U.S. Terror List 2011: Cuba, seriously?

U.S. Terror List 2011: Cuba, seriously?
U.S. Terror List 2011: Cuba, seriously?

U.S. Terror List 2011: Cuba, seriously?

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Cubans at play (Flickr/runbear1976)
Busy with dealing with Libya, Gadhafi, earthquakes in New York and hurricanes in D.C., the Obama administration still managed to release its 2010 State Department report on countries that sponsor terrorism, the so-called “terrorist countries” list.

On it: Iran, Sudan, Syria and, holding the all-time spot since 1982, Cuba.

Off it: Pakistan and Afghanistan.

Now look at the report’s opening graf: “Al-Qa’ida (AQ) remained the preeminent terrorist threat to the United States in 2010. Though the AQ core in Pakistan has become weaker, it retained the capability to conduct regional and transnational attacks. Cooperation between AQ and Afghanistan- and Pakistan-based militants was critical to the threat the group posed.”


What kind of credibility can such a report have when its own description of the “preeminent terrorist threat” to this country names two countries not on the list?

And Cuba?

The report’s first mention — in its focus on the Western Hemisphere — is actually laughable: “In July, Venezuelan officials arrested and extradited the Salvadoran Francisco Chavez Abarca in connection with the bombings of Cuban hotels in 1997.”

In other words, Cuba as victim, not perpetrator, of terrorism. Just a tad ironic?

In fact, this is pretty much the nut on Cuba in the whole report:

“Designated as a State Sponsor of Terrorism in 1982, the Government of Cuba maintained a public stance against terrorism and terrorist financing in 2010, but there was no evidence that it had severed ties with elements from the Revolutionary Armed Forces of Colombia (FARC) and recent media reports indicate some current and former members of the Basque Fatherland and Liberty (ETA) continue to reside in Cuba. Available information suggested that the Cuban government maintained limited contact with FARC members, but there was no evidence of direct financial or ongoing material support. In March, the Cuban government allowed Spanish Police to travel to Cuba to confirm the presence of suspected ETA members.”

In other words, Cuba may still have relations with FARC but we’re not sure the extent. It doesn’t look like they’re giving them money or anything else. And while some Basque terrorists continue to live in exile in Cuba, Cuba is cooperating with Spain about them.

“Cuba has been used as a transit point by third-country nationals looking to enter illegally into the United State. The Government of Cuba is aware of the border integrity and transnational security concerns posed by such transit and investigated third country migrant smuggling and related criminal activities. In November, the government allowed representatives of the Transportation Security Administration to conduct a series of airport security visits throughout the island.”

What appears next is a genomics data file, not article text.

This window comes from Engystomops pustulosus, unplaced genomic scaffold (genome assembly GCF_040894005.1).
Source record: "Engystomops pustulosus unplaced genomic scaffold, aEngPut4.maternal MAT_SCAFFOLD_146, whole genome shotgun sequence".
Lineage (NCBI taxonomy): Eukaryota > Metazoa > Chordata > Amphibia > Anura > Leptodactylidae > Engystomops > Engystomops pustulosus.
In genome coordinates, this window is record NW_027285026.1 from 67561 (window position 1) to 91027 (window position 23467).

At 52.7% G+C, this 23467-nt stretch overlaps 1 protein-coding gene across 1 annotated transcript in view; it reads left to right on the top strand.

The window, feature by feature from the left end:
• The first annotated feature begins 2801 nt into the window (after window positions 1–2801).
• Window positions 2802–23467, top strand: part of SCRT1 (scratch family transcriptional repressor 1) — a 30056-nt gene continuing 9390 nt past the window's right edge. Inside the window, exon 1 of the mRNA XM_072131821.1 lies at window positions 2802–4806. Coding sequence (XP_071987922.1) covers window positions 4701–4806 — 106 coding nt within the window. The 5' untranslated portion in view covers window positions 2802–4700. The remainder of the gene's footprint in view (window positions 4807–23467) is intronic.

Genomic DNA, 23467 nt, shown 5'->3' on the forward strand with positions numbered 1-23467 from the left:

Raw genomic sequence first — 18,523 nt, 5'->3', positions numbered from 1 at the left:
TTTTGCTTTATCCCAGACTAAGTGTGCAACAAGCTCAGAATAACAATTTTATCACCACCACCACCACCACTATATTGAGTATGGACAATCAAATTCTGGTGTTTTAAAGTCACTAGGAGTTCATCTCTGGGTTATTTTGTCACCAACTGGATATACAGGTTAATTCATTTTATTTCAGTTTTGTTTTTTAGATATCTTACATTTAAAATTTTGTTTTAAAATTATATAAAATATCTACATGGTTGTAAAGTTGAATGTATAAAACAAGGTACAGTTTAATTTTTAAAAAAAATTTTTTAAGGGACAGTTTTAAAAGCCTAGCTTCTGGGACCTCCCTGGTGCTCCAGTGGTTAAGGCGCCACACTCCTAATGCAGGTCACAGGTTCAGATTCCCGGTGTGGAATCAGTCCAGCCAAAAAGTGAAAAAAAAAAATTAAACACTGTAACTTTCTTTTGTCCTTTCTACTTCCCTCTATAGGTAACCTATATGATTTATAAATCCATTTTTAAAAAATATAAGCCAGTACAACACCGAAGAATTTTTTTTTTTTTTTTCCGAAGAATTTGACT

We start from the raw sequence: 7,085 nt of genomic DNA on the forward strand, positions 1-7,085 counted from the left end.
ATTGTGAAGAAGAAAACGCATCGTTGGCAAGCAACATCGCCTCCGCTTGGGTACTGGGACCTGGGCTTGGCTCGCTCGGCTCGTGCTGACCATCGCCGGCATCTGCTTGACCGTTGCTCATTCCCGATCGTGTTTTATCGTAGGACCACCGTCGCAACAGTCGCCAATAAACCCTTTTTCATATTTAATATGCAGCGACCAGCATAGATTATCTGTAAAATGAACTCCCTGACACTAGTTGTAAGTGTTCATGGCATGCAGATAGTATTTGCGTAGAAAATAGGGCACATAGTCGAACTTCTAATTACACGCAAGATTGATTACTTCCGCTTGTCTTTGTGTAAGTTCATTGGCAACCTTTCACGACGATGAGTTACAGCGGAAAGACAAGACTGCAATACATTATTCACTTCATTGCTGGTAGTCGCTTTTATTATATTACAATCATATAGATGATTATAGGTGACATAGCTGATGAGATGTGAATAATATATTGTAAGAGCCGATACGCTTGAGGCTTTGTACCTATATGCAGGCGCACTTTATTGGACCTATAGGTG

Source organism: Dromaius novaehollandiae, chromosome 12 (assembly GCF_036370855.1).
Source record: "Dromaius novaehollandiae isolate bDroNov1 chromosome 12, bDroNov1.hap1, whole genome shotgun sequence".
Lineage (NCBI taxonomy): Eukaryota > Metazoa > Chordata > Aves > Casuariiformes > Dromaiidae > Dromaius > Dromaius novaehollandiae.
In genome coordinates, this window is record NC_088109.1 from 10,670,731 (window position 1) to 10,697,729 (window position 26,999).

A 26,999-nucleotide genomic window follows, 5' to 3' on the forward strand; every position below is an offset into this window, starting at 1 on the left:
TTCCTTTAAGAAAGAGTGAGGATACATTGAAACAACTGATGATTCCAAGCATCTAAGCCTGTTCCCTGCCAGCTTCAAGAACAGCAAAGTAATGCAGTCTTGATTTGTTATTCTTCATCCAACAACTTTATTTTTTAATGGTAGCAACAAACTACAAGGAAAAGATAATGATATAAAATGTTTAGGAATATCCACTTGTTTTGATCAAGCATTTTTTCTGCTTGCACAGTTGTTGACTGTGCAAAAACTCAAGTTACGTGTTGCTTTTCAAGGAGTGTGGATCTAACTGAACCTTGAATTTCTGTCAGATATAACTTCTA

Look carefully at the last sentence: the TSA is a U.S. government entity — in other words, Cuba is cooperating with the U.S. on airport security. That sounds like a warmer, fuzzier relationship than we have with our close allies Pakistan and Afghanistan.

And here’s the rest: “Cuba did not pass new counterterrorism legislation in 2010. The Cuban government continued to aggressively pursue persons suspected of terrorist acts in Cuba. In July, Venezuela extradited Salvadoran national Francisco Antonio Chavez Abarca to Cuba for his alleged role in a number of hotel and tourist location bombings in the mid to late 1990s. In December, a Cuban court convicted Chavez Abarca on terrorism charges and sentenced him to 30 years in prison. Also in December, the Cuban Supreme Court commuted the death sentences of two Salvadorans, René Cruz León and Otto René Rodríguez Llerena, who had been convicted of terrorism, and sentenced them both to 30 years.”

In other words, Cuba is prosecuting people who have committed terrorism against the island, much like we in the U.S. prosecute terrorists who have sought to harm us.

“Cuba did not sponsor counterterrorism initiatives or participate in regional or global operations against terrorists in 2010.”

Basically, Cuba is busy trying not to sink economically into the sea. Can not attending conferences actually be a basis for being considered a terrorist state?

And lastly: “Cuba continued to denounce U.S. counterterrorism efforts throughout the world, portraying them as a pretext to extend U.S. influence and power.”

We can argue all day long about the second part of the sentence but why is this even in the report? Does criticizing the U.S. serve as a basis for being labeled a terrorist? If that’s so, most of the world — including many of our Western European allies — would have to be included.

God knows there’s plenty to bitch about with Cuba — and its inclusion on this list in the past may have been justifiable — but when President Obama and Secretary Clinton release a report such as this, it does nothing but diminish U.S. credibility and demean our status.

Get real: Take Cuba off the damn list. The South Florida vote isn’t gonna come because of this. (Hint: Jobs. And then maybe.)

Add Pakistan, Afghanistan and, if you really wanna get real, throw Saudi Arabia on there.